Slags "3 Song EP" 7"
Side A: Sally Sue, Baby Baby
Side B: Maybe Baby
Anyone interested in punk rock call me͟ stated the classified ad Dave Propp responded to in early 1979. This ad, seen in Fresno͛s Valley Music News, was placed by Rickey Reneau. Propp, had drifted into town from Portland, Oregon, where he was active in one of that city͛s earliest punk rock bands: TerrorWrist. While flipping through the punk singles at Tower Records, Propp had recently met Richard Wineland. The trio attempted starting a band. The only problem: The Slags couldn͛'t find a drummer. Still, they recorded a demo tape without one. ͞After a few fruitless months, Propp went back to Portland to join the Bop Zombies and Sado Nation. Reneau and Wineland started the Subtractions, which became Fresno͛s first working punk band.
There are 2 (slightly) different covers.
"As seen in UGLY THINGS! Raw proto-pre-punk from some wild humans from FRESNO, CA .. soon to be folded into killer outfits such as SADO-NATION & SUBTRACTIONS... edition of 300... A gritty, street-level release! Silkscreen cover, 2 different (very similar) designs, 6x6 insert. Truly beautiful DIY release, and not long for this world!" - Goner
A short set was worked up and recorded (without drums, naturally) in the living room, using a standard cassette deck, powered by a stereo receiver (which, under the circumstanc-
es, sounds amazing). A room mic was placed on one side, to capture the amplified guitars,
while vocals were sung directly into the deck's built-in microphone (to nail that perfect crud-
fidelity sound). These recordings weren't circulated to more than a few close friends. Mostly
they were used as reference for the band members, as well as fuel for daydreams: "We'd drive
out in Richard's parent's Cadillac, get stoned and listen to our tape," Rickey recalls. "We'd
say, 'Goddamn, we're good!" Still, without a drummer, the Slags were stunted and unable to move forward and never made a live appearance. In hindsight, the band existed to amuse themselves. Absolutely nobody saw them play, with the exception of a few female fans allowed to hang out and party with the band during practices.
This Slags demo tape consists of five songs-the band's entire repertoire. It's simple, lo-fi, Velvets / Dolls / Ramones-inspired punk, played in 4/4. The sloppy "Lethargy Attack" is the speediest of the bunch, manically played and sung by Wineland. Reneau takes the vocals on "Sally Sue", an excellent, straight forward, slower song. It's crudely melodic and recalls Crime. "Baby, Baby" is a tight pop-punk rocker, also sung by Reneau, as are the rest. "Maybe Baby", the Buddy Holly composition, sounds fresh when played at a solid Ramones tempo.
The final track, "Celebrity", is loose, slightly awkward and features creepy subject matter
about an abducted girl. This song is built over an eerie riff of Propp's, giving it a post-punk vibe, Surprisingly, due to Reneau's competent rhythm guitar, these songs hold up without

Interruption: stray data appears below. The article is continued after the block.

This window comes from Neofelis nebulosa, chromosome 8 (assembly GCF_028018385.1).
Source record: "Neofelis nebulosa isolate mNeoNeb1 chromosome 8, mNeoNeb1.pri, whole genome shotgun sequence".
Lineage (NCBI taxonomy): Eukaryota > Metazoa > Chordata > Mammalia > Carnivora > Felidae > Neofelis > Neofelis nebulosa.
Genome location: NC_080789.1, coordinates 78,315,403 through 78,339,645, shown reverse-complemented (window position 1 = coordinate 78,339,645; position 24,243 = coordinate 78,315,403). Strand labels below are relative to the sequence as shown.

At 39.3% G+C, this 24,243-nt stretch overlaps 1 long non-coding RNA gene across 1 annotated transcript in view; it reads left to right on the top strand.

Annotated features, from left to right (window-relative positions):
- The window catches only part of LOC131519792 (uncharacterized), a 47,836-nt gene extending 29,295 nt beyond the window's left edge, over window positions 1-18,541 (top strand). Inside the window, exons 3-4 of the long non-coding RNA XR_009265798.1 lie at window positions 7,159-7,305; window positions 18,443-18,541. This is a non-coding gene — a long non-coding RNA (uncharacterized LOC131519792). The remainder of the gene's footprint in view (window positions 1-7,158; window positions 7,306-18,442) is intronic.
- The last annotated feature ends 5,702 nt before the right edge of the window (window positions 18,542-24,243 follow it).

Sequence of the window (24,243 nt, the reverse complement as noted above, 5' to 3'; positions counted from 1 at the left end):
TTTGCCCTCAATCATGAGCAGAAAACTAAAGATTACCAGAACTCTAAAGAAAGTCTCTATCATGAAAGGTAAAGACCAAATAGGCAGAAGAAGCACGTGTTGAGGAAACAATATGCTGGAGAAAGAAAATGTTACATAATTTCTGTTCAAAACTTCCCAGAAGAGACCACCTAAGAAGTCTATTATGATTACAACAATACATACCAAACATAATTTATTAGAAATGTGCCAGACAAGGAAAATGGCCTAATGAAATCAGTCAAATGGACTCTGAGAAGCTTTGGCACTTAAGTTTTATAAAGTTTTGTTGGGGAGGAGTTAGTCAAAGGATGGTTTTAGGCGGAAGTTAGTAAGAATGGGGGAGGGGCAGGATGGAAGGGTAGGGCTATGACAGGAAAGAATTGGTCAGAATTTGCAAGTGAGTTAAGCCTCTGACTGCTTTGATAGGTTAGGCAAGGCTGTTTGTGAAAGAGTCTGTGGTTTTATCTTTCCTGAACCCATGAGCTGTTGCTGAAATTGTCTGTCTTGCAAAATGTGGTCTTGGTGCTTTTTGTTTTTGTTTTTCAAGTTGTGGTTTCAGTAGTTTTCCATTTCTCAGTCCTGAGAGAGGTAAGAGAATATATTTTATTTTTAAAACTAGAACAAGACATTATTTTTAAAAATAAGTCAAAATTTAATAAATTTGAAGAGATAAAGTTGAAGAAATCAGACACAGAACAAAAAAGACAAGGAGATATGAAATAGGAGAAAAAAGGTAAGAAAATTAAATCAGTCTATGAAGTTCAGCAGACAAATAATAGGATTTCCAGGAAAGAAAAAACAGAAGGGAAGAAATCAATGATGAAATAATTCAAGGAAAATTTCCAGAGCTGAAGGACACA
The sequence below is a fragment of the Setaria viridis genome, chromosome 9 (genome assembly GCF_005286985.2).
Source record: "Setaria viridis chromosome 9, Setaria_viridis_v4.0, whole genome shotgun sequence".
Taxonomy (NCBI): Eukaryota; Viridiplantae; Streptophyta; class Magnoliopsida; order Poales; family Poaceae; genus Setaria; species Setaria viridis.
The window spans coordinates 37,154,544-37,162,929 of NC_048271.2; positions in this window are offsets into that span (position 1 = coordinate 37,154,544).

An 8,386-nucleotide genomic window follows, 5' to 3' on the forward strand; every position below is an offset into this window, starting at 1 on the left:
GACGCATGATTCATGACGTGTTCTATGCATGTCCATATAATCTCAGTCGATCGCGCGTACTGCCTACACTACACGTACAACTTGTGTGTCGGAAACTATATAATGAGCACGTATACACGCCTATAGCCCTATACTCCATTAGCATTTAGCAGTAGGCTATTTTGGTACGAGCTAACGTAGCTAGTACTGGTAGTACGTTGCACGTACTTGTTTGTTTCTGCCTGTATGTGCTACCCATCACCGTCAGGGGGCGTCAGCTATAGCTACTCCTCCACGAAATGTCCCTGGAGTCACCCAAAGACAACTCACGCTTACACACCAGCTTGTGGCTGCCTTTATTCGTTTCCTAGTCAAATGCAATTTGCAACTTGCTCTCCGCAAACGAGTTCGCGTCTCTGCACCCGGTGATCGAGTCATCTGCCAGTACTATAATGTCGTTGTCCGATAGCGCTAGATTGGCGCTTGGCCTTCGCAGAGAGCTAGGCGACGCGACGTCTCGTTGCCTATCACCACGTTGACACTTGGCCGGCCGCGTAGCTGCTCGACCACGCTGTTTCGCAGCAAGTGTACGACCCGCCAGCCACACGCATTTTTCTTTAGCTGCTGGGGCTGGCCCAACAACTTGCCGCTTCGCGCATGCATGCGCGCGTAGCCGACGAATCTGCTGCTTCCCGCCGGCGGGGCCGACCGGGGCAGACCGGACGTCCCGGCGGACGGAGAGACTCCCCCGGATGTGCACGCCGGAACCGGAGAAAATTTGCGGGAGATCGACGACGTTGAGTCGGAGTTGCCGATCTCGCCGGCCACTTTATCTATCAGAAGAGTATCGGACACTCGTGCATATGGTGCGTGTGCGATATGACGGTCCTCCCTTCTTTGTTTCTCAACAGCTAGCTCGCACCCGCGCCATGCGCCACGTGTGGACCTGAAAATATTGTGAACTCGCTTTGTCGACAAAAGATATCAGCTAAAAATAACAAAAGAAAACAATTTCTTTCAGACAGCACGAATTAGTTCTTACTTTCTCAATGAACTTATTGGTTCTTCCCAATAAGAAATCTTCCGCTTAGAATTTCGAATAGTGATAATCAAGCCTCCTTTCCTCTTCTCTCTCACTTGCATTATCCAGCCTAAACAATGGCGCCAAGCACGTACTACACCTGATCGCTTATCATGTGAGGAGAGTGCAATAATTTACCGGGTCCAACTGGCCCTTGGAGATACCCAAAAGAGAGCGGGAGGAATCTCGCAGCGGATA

drums. Overall, this is a cool tape that showed great potential.
During my search, it was recommended that I call the owner of a reputable record shop
in Memphis, Tennessee-that he might know someone. Before hanging up with him I was given the number of an associate of the infamous Orgone Toilet label. This is a tiny record company run by genuine hillbillies, notable for releasing the rad debut of Louisiana's Buck Biloxi & the Fucks, as well as a ripping skate- punk single by Michigan's No Bails (these two great bands do to the Spits what the Spits did to the Ramones: dumbed down dumb even dumber). I placed the call and discussed the tape with an individual that spoke harshly, through what I assumed was an Electrolarynx, the device a person uses to talk with after smoking enough cigs to fry their real larynx. But yes, they were looking for another recording to release. Rough MP3s of the songs were sent over, an agreement was made and I booked studio time to have the tape transfer done. This session would be done at Oakland's JT Recording, my favorite hole-in-the-wall studio, famous for recordings by No Bunny, Midnite Snaxx, the Primitive Hearts, etc. I would be concentrating on three Slags songs only: "Sally Sue", "Baby, Baby" and the Buddy Holly cover. Each of these translated well as rhythmic punk songs despite the absence of drums. The other two tracks, "Lethargy Attack" and "Celebrity", were too unfinished, in my opinion, and suffered from timing issues. That, and the fact that the Sub- tractions later tightened them up and recorded killer versions of each (which can be heard on an upcoming Subtractions release with Going Underground Records).
-CORY LINDSTRUM, Ugly Things #45